PSI content was calculated from light-induced difference absorbance changes of P700. Thylakoid samples (50 µg Chl mL− 1) were destacked by incubation with 0.2% (w/v) DDM. Then, the electron donor (10 mM sodium ascorbate) and electron acceptor (100 µM methyl viologen) were added, and a light pulse of 250 ms (2000 µmol photons m–2 s–1) was applied. P700 photo-oxidation was measured using the Pc-P700 version of the Dual-PAM instrument (Heinz Walz GmbH).

Transmission electron microscopy

For transmission electron microscopy samples of 3 mm2 were cut from the middle parts of the leaves and prepared as described previously [49]. The 70 nm thick sections were examined with a JEM 1400 electron microscope (Jeol, Japan) equipped with Morada G2 (EMSIS GmbH) CCD camera in the Laboratory of Electron Microscopy, Nencki Institute of Experimental Biology of PAS (Warsaw, Poland).

Metabolites analysis

PQ and PQH2

Prenyl lipid fraction (containing PQ and PQH2) was extracted and analyzed as described by [50]. Samples containing 200–300 mg of leaf were ground in cooled to -20 °C ethyl acetate. Extracts were transferred to Eppendorf tubes, evaporated under an argon stream, and stored at -80 °C for a maximum of two weeks before analysis. Extracts were separated using the Shimadzu Prominence HPLC System with Beckman Coulter ODS analytical column (5 μm, 4.6 mm × 250 mm). Right before separation samples were reconstituted in 400 µL of methanol: hexane (340:20, v/v) mixture, centrifuged at 10,000 g for 30 s, and the 100 µL of supernatant was injected into Rheodyne™ 7725i sample injector. Isocratic separation was performed using methanol: hexane (340:20, v/v) at 30 °C and mobile phase flow of 1.5 mL min− 1 for 40 min. Elution was monitored with SPD-M20A PDA detector (1.2 nm spectral resolution) and RF-10 A XL fluorescence (Ex 290 nm, Em 330 nm) detector. PQ and PQH2 contents were calculated based on peak areas extracted from chromatograms (absorption at 255 nm for PQ, fluorescence for PQH2) and comparison with prepared standards. PQ and PQH2 standards concentration were calculated spectrophotometrically using absorption coefficients: PQ ε255 = 17.94 mM− 1cm− 1; PQH2 ε290 = 3.39 mM− 1cm− 1; % of PQ reduction was calculated using following formula: PQred = [PQH2 / (PQ + PQH2)] × 100%.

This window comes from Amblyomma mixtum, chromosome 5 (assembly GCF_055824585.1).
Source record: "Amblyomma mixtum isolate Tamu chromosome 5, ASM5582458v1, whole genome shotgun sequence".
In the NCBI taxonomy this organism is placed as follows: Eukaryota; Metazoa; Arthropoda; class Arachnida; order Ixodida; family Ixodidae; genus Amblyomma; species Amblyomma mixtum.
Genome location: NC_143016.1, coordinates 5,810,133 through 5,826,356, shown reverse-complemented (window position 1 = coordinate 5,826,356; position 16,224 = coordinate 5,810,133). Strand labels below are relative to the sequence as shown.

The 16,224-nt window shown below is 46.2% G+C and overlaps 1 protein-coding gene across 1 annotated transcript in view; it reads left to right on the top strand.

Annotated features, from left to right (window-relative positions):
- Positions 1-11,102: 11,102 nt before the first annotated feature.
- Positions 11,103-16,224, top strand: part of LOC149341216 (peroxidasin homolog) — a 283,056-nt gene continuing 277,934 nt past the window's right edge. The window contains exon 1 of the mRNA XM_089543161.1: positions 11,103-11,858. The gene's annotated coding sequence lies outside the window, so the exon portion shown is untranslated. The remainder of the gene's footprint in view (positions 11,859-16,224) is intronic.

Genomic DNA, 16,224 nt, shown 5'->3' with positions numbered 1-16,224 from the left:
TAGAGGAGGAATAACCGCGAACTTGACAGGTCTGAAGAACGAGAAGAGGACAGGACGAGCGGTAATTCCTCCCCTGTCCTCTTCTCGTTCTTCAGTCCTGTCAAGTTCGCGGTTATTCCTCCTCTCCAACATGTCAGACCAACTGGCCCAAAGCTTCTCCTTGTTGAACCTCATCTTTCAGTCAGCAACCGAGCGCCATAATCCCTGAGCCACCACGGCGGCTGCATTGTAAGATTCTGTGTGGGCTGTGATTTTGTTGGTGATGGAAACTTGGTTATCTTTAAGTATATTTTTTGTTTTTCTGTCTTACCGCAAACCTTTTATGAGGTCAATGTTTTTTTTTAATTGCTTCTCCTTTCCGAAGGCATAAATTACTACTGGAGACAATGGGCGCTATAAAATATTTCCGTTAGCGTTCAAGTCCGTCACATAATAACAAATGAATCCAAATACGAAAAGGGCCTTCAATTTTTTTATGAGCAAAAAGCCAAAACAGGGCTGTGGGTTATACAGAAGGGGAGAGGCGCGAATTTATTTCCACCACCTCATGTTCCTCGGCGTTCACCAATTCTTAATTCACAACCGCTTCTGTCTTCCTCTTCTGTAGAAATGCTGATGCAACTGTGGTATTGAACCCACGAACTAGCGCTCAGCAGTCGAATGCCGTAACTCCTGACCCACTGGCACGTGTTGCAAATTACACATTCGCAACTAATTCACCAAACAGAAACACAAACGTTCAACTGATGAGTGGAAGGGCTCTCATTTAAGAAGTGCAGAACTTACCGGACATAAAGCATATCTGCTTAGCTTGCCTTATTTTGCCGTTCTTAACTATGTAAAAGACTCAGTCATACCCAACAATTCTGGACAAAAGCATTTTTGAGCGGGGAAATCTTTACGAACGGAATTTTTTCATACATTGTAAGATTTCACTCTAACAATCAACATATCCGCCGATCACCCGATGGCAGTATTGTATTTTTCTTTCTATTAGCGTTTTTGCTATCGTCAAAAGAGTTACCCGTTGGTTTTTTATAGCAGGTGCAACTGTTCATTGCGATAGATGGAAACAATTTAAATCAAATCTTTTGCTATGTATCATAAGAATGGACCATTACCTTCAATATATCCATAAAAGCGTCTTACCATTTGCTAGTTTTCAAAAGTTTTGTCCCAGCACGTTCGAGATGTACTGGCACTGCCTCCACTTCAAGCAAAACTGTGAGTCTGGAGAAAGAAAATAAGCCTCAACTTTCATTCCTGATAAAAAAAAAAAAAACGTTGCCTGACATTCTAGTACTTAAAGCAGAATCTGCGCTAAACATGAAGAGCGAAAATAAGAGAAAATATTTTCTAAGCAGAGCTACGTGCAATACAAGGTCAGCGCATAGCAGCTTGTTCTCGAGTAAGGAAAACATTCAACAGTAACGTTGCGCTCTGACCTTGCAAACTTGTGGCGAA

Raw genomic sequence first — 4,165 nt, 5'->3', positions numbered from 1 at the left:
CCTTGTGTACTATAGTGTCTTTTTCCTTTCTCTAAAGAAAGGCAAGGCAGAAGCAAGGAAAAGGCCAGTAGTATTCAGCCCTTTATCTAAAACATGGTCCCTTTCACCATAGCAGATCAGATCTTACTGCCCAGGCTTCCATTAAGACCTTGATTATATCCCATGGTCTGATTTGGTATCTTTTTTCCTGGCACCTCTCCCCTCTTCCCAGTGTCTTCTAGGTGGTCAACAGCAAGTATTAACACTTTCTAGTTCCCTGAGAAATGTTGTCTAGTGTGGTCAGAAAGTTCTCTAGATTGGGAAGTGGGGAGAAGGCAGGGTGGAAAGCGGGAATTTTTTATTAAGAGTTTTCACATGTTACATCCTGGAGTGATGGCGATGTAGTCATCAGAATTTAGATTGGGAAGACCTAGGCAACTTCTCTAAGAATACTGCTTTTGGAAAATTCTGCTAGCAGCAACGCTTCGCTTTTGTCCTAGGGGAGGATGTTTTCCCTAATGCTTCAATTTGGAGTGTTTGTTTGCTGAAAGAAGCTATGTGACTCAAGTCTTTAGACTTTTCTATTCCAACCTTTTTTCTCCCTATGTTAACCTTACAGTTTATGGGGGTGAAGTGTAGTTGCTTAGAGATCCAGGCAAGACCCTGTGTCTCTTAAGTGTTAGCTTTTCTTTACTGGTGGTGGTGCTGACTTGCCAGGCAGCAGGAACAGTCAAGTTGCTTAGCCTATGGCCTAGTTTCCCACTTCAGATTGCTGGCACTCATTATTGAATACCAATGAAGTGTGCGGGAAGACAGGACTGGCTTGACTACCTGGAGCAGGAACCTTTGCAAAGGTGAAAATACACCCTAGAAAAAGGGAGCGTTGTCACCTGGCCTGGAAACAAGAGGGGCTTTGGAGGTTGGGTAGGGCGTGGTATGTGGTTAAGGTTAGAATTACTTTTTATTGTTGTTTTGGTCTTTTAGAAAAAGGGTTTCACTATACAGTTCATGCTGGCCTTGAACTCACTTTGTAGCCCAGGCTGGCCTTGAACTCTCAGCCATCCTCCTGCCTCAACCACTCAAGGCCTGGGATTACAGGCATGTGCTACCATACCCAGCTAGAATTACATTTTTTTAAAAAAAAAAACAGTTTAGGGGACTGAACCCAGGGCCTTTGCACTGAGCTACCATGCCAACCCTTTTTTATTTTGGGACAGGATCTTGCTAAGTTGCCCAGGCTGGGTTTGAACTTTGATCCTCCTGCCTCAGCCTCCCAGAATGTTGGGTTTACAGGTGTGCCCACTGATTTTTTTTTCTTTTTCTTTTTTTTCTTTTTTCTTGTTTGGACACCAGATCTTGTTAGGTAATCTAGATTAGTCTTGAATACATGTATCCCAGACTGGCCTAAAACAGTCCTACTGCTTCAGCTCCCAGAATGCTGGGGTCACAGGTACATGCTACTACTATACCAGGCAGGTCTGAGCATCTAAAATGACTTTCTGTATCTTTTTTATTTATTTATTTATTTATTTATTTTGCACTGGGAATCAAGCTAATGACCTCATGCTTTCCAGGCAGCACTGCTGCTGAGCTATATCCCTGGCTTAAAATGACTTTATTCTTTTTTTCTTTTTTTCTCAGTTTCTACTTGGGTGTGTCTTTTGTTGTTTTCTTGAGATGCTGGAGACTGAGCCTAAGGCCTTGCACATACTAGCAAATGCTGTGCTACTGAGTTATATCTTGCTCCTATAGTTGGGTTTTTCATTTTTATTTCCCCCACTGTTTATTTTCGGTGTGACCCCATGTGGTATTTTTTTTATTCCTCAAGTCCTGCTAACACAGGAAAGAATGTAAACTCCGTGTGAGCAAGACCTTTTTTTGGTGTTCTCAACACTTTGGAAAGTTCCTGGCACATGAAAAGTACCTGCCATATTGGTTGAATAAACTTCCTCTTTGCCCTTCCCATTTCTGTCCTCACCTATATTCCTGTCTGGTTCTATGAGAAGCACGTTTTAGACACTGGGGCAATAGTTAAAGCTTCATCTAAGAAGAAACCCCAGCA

Starch content was quantified using the protocol of [51]. Leaves were frozen in liquid nitrogen, transferred to 80% (v/v) ethanol, and incubated at 100 °C for 3 min. Leaf tissue was then sedimented at 9 000 g for 5 min. The supernatant was discarded and ethanol extraction was repeated twice more. Pellet was homogenized in distilled water, then heated at 100 °C for 10 min. 200 mM sodium acetate (pH 5.5), 6 units of α -amyloglucosidase (Sigma-Aldrich, Cat. No. 10115), and 1.5 units of α–amylase (Sigma-Aldrich, Cat. No. A6380) were added to cooled homogenate and samples were incubated at 37 °C overnight. Then samples were assayed for glucose using an enzymatic assay with hexokinase (Sigma-Aldrich, Cat. No. H4502) and glucose 6-phosphate dehydrogenase (Sigma-Aldrich, Cat. No. G6378). NADPH production was measured at 340 nm on a Cary50Bio spectrophotometer.


Pyridine nucleotides were extracted from leaf tissue as described by [52]. Briefly, tissues were homogenized with 0.1 M HCl (oxidized form of nucleotides) or 0.1 M NaOH (reduced form of nucleotides) in 50% (v/v) ethanol. Alkaline extracts were heated at 65 °C for 15 min and then cooled on ice. The homogenates were centrifuged at 14 000 g for 20 min at 4 °C. Phosphorylated pyridine nucleotides concentration in extracts was measured in 60 mM Bicine (pH 7.8) by enzymatic cycling reaction according to [53 and references therein] with spectrophotometric detection and the results were quantitated by comparison with a standard curve.

Enzyme activity measurements